SUMMARY OF THE INVENTION

It is the primary object of the present invention to provide a method of etching silicon nitride with improved nitride-to-oxide selectivity.

According to the claimed invention, a method of manufacturing a semiconductor device is disclosed. A gate is formed on a semiconductor substrate. A gate oxide is formed between the gate and the semiconductor substrate. A silicon oxide liner layer is deposited on the gate and on the semiconductor substrate. A silicon nitride layer is then deposited on the silicon oxide liner layer. The silicon nitride layer is anisotropically etched by employing plasma created by using plasma source gas containing hydrogen bromide and chlorine thereby forming spacer on sidewalls of the gate. The hydrogen bromide plasma is produced at a temperature of about 50-150° C., a pressure of 5-200 mTorr, a source power of no less than 800 Watts, and a bias power of about 100-200 Watts.

These and other objectives of the present invention will no doubt become obvious to those of ordinary skill in the art after reading the following detailed description of the preferred embodiment that is illustrated in the various figures and drawings.

BRIEF DESCRIPTION OF THE DRAWINGS

FIG. 1 and FIG. 2 are schematic diagrams showing the method of making silicon nitride spacer on gate sidewalls according to the prior art.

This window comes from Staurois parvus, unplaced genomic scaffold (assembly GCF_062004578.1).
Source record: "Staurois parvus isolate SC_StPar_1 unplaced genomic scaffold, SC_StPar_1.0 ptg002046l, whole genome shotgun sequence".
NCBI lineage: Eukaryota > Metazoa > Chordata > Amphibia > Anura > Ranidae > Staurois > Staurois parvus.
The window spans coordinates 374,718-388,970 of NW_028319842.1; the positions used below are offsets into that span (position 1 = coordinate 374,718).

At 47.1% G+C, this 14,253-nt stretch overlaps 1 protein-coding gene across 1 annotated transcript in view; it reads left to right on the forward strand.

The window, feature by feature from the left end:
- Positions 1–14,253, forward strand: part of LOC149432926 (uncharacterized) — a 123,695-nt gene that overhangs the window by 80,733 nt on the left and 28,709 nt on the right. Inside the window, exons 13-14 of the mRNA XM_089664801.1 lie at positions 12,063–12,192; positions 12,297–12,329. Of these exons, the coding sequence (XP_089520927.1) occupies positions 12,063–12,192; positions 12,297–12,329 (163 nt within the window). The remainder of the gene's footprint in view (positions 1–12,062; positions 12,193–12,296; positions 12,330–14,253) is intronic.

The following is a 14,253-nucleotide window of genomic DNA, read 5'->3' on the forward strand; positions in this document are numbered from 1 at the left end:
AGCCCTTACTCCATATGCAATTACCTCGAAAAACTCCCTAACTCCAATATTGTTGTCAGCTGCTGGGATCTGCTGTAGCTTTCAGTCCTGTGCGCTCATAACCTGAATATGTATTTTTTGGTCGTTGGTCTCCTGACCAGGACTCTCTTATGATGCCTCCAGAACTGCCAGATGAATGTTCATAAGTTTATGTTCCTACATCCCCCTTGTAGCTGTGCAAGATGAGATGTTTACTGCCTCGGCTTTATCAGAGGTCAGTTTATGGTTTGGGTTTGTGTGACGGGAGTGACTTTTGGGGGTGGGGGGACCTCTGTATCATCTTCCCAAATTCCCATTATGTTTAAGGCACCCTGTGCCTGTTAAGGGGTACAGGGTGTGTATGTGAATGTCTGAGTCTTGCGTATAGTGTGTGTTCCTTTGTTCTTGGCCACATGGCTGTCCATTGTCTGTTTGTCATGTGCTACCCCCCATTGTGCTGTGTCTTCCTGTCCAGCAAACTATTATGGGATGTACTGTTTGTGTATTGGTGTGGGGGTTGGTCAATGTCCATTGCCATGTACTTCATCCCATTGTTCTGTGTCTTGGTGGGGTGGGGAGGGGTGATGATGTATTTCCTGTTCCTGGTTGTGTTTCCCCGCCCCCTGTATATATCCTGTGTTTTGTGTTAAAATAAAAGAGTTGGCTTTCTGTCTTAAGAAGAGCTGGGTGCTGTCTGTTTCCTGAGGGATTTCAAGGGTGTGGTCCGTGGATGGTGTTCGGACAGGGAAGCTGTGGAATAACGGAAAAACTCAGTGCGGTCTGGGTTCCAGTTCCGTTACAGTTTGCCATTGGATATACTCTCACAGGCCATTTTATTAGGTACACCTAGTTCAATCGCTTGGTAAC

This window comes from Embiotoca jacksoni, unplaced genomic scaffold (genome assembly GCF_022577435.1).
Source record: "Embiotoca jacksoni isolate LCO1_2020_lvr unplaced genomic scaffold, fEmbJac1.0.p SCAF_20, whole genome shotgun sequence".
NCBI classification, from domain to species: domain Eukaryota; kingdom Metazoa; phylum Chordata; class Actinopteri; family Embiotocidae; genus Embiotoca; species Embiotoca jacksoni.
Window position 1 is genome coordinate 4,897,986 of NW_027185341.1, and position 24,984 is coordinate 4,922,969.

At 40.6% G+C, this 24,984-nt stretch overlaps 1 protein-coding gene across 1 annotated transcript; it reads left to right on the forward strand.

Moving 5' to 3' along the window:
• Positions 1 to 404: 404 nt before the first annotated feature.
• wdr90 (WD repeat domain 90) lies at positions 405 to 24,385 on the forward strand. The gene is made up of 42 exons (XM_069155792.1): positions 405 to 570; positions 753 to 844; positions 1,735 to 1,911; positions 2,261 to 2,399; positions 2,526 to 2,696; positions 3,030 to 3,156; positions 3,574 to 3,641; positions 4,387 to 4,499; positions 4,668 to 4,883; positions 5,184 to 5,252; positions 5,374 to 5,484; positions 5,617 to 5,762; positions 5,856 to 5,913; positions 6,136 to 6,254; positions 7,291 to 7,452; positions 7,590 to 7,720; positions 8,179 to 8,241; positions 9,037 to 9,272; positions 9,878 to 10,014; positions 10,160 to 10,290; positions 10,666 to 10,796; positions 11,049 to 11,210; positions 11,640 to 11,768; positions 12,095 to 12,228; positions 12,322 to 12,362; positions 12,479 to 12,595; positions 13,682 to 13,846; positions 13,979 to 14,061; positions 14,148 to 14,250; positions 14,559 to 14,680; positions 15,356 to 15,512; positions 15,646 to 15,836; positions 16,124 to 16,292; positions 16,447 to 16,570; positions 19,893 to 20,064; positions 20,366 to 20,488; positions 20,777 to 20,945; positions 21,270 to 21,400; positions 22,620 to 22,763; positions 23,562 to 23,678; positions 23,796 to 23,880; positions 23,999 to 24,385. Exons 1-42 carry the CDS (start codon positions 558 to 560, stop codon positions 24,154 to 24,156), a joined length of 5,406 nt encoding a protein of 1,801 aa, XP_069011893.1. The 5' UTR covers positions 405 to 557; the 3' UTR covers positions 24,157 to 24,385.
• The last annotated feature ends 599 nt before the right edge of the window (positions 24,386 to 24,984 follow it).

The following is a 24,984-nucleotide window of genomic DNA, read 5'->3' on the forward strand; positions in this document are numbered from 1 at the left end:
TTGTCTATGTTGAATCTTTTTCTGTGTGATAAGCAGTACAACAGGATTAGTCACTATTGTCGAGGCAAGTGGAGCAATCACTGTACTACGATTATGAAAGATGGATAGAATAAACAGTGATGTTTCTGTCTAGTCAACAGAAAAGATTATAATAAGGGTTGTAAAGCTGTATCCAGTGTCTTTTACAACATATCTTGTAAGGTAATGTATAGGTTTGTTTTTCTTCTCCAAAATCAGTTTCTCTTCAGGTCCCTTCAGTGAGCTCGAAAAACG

FIG. 3 and FIG. 4 are schematic, cross-sectional diagrams illustrating the etching of silicon nitride spacers utilizing HBr/Cl2 plasma in accordance with the first preferred embodiment of this invention.

FIG. 5 and FIG. 6 are schematic, cross-sectional diagrams illustrating the etching of ONO spacers utilizing HBr/Cl2 plasma in accordance with the second preferred embodiment of this invention.

FIGS. 7-10 are schematic, cross-sectional diagrams showing the exemplary process of making contact holes by employing the present invention HBr/Cl2 plasma etching.

FIGS. 11-15 are schematic, cross-sectional diagrams showing the exemplary process of making a dual damascene structure by employing the present invention HBr/Cl2 plasma etching.

DETAILED DESCRIPTION

The present invention pertains to a semiconductor etching process utilizing hydrogen bromide and chlorine (HBr/Cl2) as plasma source gases for improving nitride-to-oxide selectivity. Exemplary embodiments from different aspects of this invention are proposed with reference to the accompanying figures. These exemplary embodiments can be performed in a Lam 2300 series etcher tool available from Lam Research Corp. or in other similar etcher tools that are capable of providing source power (i.e., top power) and bias power (i.e., bottom power). Hereinafter, the nitride-to-oxide selectivity is defined as the ratio of etching rate of silicon nitride to the etching rate of silicon oxide.